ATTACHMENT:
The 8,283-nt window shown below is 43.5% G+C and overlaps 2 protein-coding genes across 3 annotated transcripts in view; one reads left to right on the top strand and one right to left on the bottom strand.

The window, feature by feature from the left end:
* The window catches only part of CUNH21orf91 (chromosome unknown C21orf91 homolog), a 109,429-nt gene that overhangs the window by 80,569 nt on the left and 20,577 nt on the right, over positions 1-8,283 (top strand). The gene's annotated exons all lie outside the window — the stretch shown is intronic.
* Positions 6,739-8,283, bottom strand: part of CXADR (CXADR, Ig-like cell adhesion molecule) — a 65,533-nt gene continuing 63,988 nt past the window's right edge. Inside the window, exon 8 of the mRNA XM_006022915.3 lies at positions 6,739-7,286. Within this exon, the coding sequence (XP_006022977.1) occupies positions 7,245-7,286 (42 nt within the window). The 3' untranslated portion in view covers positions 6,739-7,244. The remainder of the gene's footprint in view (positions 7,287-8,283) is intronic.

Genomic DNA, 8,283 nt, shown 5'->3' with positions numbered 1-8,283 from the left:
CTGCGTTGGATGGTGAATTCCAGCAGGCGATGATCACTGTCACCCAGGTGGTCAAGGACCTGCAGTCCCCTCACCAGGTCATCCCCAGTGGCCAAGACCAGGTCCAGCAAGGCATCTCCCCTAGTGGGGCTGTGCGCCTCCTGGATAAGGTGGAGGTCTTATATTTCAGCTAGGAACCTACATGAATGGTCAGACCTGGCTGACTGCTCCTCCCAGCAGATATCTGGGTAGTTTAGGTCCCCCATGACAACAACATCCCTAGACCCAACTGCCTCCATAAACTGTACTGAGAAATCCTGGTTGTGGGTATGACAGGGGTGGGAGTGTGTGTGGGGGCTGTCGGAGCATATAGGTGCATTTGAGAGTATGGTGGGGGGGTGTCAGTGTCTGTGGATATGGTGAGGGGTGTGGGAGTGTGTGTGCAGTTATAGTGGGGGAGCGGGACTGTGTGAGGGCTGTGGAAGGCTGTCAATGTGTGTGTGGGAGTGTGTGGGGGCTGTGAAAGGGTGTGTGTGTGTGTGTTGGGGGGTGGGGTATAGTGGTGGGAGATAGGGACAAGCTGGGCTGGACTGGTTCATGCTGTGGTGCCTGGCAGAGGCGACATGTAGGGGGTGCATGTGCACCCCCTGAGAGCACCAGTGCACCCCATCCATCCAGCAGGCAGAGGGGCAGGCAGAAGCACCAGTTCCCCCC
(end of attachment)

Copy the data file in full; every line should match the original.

The 8,283-nt window shown below is 43.5% G+C and overlaps 2 protein-coding genes across 3 annotated transcripts in view; one reads left to right on the top strand and one right to left on the bottom strand.

The window, feature by feature from the left end:
* The window catches only part of CUNH21orf91 (chromosome unknown C21orf91 homolog), a 109,429-nt gene that overhangs the window by 80,569 nt on the left and 20,577 nt on the right, over positions 1-8,283 (top strand). The gene's annotated exons all lie outside the window — the stretch shown is intronic.
* Positions 6,739-8,283, bottom strand: part of CXADR (CXADR, Ig-like cell adhesion molecule) — a 65,533-nt gene continuing 63,988 nt past the window's right edge. Inside the window, exon 8 of the mRNA XM_006022915.3 lies at positions 6,739-7,286. Within this exon, the coding sequence (XP_006022977.1) occupies positions 7,245-7,286 (42 nt within the window). The 3' untranslated portion in view covers positions 6,739-7,244. The remainder of the gene's footprint in view (positions 7,287-8,283) is intronic.

Genomic DNA, 8,283 nt, shown 5'->3' with positions numbered 1-8,283 from the left:
CTGCGTTGGATGGTGAATTCCAGCAGGCGATGATCACTGTCACCCAGGTGGTCAAGGACCTGCAGTCCCCTCACCAGGTCATCCCCAGTGGCCAAGACCAGGTCCAGCAAGGCATCTCCCCTAGTGGGGCTGTGCGCCTCCTGGATAAGGTGGAGGTCTTATATTTCAGCTAGGAACCTACATGAATGGTCAGACCTGGCTGACTGCTCCTCCCAGCAGATATCTGGGTAGTTTAGGTCCCCCATGACAACAACATCCCTAGACCCAACTGCCTCCATAAACTGTACTGAGAAATCCTGGTTGTGGGTATGACAGGGGTGGGAGTGTGTGTGGGGGCTGTCGGAGCATATAGGTGCATTTGAGAGTATGGTGGGGGGGTGTCAGTGTCTGTGGATATGGTGAGGGGTGTGGGAGTGTGTGTGCAGTTATAGTGGGGGAGCGGGACTGTGTGAGGGCTGTGGAAGGCTGTCAATGTGTGTGTGGGAGTGTGTGGGGGCTGTGAAAGGGTGTGTGTGTGTGTGTTGGGGGGTGGGGTATAGTGGTGGGAGATAGGGACAAGCTGGGCTGGACTGGTTCATGCTGTGGTGCCTGGCAGAGGCGACATGTAGGGGGTGCATGTGCACCCCCTGAGAGCACCAGTGCACCCCATCCATCCAGCAGGCAGAGGGGCAGGCAGAAGCACCAGTTCCCCCC